Indulgentiarum Doctrina
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Indulgentiarum Doctrina

Indulgentarium Doctrina is an apostolic constitution about indulgences issued by Pope Paul VI on 1 January 1967.[1] It responds to suggestions made at the Second Vatican Council, it substantially revised the practical application of the traditional doctrine relating to indulgences.[2] The title is taken from the opening words of the original Latin text.



According to the Catechism of the Catholic Church, "The forgiveness of sin and restoration of communion with God entail the remission of the eternal punishment of sin, but temporal punishment of sin remains."[3]

Paul VI explained that sin brings punishments inflicted by God's sanctity and justice, which must be expiated either here on earth or else in the life to come. "These punishments are imposed by the just and merciful judgment of God for the purification of souls, the defense of the sanctity of the moral order and the restoration of the glory of God to its full majesty."[4] Such expiation generally takes the form of penance, traditionally described as prayers, fasting, and alms, but also includes works of mercy and charity.

"That punishment or the vestiges of sin may remain to be expiated or cleansed and that they in fact frequently do even after the remission of guilt is clearly demonstrated by the doctrine on purgatory. In purgatory, in fact, the souls of those 'who died in the charity of God and truly repentant, but before satisfying with worthy fruits of penance for sins committed and for omissions' are cleansed after death with purgatorial punishments".[5]

The document stressed that the Church's aim was not merely to help the faithful make due satisfaction for their sins, but chiefly to bring them to greater fervour of charity. For this purpose, Paul VI decreed that partial indulgences, previously granted as the equivalent of a certain number of days, months, quarantines,[6] or years of canonical penance, simply supplement, and to the same degree, the remission that those performing the indulgenced action already gain by the charity and contrition with which they do it.[7] "For all men who walk this earth daily commit at least venial sins; thus all need the mercy of God to be set free from the penal consequences of sin."[5]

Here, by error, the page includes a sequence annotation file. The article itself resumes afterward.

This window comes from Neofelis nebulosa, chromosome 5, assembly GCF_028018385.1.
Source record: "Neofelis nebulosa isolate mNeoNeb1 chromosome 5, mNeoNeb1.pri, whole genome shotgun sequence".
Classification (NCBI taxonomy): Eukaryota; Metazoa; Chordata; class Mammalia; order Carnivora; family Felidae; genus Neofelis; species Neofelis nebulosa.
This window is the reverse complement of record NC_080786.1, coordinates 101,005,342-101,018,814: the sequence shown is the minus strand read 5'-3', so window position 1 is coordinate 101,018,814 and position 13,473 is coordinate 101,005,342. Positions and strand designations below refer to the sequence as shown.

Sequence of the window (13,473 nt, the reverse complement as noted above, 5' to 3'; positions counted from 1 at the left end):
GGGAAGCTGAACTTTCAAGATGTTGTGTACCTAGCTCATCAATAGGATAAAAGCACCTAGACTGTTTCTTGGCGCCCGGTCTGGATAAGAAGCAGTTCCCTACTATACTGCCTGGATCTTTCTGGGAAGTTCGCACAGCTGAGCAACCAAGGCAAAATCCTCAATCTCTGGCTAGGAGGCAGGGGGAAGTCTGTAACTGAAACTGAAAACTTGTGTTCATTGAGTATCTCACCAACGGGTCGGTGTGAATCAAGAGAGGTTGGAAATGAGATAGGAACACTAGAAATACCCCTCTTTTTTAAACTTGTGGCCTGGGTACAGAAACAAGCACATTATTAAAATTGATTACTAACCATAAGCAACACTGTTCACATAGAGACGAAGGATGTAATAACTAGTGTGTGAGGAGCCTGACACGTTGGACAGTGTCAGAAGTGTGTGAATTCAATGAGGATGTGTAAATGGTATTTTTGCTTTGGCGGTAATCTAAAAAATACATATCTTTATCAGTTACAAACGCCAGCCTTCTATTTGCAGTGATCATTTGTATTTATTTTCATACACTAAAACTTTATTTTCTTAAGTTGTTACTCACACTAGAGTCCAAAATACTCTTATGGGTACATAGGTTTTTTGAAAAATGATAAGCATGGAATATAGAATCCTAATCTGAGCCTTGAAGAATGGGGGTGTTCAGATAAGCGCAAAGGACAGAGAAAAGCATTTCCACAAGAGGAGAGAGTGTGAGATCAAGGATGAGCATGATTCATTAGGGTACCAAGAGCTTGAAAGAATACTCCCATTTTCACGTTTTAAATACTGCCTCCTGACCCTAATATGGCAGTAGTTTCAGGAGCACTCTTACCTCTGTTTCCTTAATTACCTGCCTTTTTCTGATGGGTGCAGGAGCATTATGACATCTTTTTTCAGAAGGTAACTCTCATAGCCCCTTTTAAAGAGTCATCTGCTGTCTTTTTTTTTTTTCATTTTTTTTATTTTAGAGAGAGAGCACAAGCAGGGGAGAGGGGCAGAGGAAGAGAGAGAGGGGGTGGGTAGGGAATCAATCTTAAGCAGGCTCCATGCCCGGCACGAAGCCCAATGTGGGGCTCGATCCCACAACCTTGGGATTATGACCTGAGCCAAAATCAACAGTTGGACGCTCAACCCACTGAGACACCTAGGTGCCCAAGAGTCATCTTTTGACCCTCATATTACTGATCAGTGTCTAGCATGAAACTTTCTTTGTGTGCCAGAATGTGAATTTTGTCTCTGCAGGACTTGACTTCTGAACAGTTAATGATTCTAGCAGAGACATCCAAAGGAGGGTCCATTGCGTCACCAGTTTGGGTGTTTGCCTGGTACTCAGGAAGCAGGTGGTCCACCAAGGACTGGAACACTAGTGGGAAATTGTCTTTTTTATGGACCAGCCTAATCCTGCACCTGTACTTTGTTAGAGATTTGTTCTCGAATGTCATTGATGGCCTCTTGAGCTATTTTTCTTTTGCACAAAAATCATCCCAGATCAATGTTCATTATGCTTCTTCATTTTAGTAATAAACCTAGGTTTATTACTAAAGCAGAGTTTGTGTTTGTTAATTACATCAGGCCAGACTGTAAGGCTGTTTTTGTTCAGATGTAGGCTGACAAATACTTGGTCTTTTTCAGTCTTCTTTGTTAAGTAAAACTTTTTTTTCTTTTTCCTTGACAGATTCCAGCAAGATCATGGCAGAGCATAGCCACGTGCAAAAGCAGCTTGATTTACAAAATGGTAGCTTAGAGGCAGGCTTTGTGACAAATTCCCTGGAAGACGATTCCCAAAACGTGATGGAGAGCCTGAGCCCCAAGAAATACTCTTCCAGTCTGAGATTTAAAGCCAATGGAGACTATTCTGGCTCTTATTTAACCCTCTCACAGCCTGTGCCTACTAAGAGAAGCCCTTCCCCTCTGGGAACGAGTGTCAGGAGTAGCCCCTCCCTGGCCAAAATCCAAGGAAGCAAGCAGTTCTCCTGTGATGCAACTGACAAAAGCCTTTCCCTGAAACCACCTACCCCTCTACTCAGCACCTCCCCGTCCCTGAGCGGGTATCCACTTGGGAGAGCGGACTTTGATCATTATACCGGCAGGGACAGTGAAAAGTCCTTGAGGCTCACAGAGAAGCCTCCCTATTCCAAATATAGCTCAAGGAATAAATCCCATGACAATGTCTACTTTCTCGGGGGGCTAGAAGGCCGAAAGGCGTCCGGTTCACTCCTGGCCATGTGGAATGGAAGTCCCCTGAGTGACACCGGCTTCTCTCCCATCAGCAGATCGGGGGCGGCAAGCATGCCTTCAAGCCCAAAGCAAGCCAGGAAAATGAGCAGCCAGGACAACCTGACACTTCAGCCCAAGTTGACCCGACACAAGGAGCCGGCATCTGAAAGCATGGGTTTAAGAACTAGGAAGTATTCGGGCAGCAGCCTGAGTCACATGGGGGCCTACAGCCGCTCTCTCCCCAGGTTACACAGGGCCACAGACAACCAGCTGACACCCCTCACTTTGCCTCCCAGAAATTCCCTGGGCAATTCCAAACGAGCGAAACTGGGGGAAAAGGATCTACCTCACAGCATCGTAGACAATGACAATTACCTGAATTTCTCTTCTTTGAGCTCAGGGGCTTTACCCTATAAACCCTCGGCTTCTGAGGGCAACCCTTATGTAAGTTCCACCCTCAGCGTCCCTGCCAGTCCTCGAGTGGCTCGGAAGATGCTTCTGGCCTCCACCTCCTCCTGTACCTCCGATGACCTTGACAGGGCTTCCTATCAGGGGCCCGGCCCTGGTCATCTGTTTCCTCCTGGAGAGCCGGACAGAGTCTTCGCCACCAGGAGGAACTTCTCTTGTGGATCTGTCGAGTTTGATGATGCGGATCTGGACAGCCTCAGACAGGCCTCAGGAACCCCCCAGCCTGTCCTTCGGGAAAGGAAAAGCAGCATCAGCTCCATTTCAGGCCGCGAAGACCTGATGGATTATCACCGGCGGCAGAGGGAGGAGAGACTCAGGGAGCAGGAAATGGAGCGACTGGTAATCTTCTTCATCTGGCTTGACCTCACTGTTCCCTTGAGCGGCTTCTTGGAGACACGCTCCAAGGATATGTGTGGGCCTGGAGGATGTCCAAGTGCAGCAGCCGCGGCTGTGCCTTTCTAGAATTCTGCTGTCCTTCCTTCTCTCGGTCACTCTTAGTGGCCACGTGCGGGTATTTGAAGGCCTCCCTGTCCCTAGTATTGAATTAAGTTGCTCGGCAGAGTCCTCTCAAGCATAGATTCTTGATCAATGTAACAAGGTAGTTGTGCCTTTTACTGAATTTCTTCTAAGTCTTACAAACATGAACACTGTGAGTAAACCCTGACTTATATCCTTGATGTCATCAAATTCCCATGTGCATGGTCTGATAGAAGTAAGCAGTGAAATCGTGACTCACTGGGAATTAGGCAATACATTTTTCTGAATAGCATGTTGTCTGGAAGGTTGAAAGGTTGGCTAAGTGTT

The abolition of the classification by years and days made it clearer than before that repentance and faith are required not only for remission of eternal punishment for mortal sin but also for any remission of temporal punishment for sin. "Indulgences cannot be gained without a sincere conversion of outlook and unity with God".[8]


An indulgence is the remission before God of the temporal punishment due sins already forgiven as far as their guilt is concerned. "The aim pursued by ecclesiastical authority in granting indulgences is not only that of helping the faithful to expiate the punishment due to sin but also that of urging them to perform works of piety, penitence and charity--particularly those which lead to growth in faith and which favor the common good."[9]

An indulgence is partial or plenary accordingly, as it removes either part or all of the temporal punishment due sin. Indulgences can always be applied to the dead by way of suffrage.

Enchiridion Indulgentiarum

The apostolic constitution ordered a revision of the official list of indulgenced prayers and good works, which had been called the Raccolta, "with a view to attaching indulgences only to the most important prayers and works of piety, charity and penance".[10] This removed from the list of indulgenced prayers and good works, now called the Enchiridion Indulgentiarum,[11] many prayers for which various religious institutes, confraternities and similar groups had succeeded in the course of centuries in obtaining grants of indulgences, but which could not be classified as among "the most important". Religious institutes and the like, to which grants of plenary indulgences, for instance for visiting a particular church or shrine, had been previously made, were given a year from the date of promulgation of Indulgentiarum Doctrina to have them confirmed, and any that were not confirmed (mostly in a more limited way than before)[12] within two years became null and void.[13]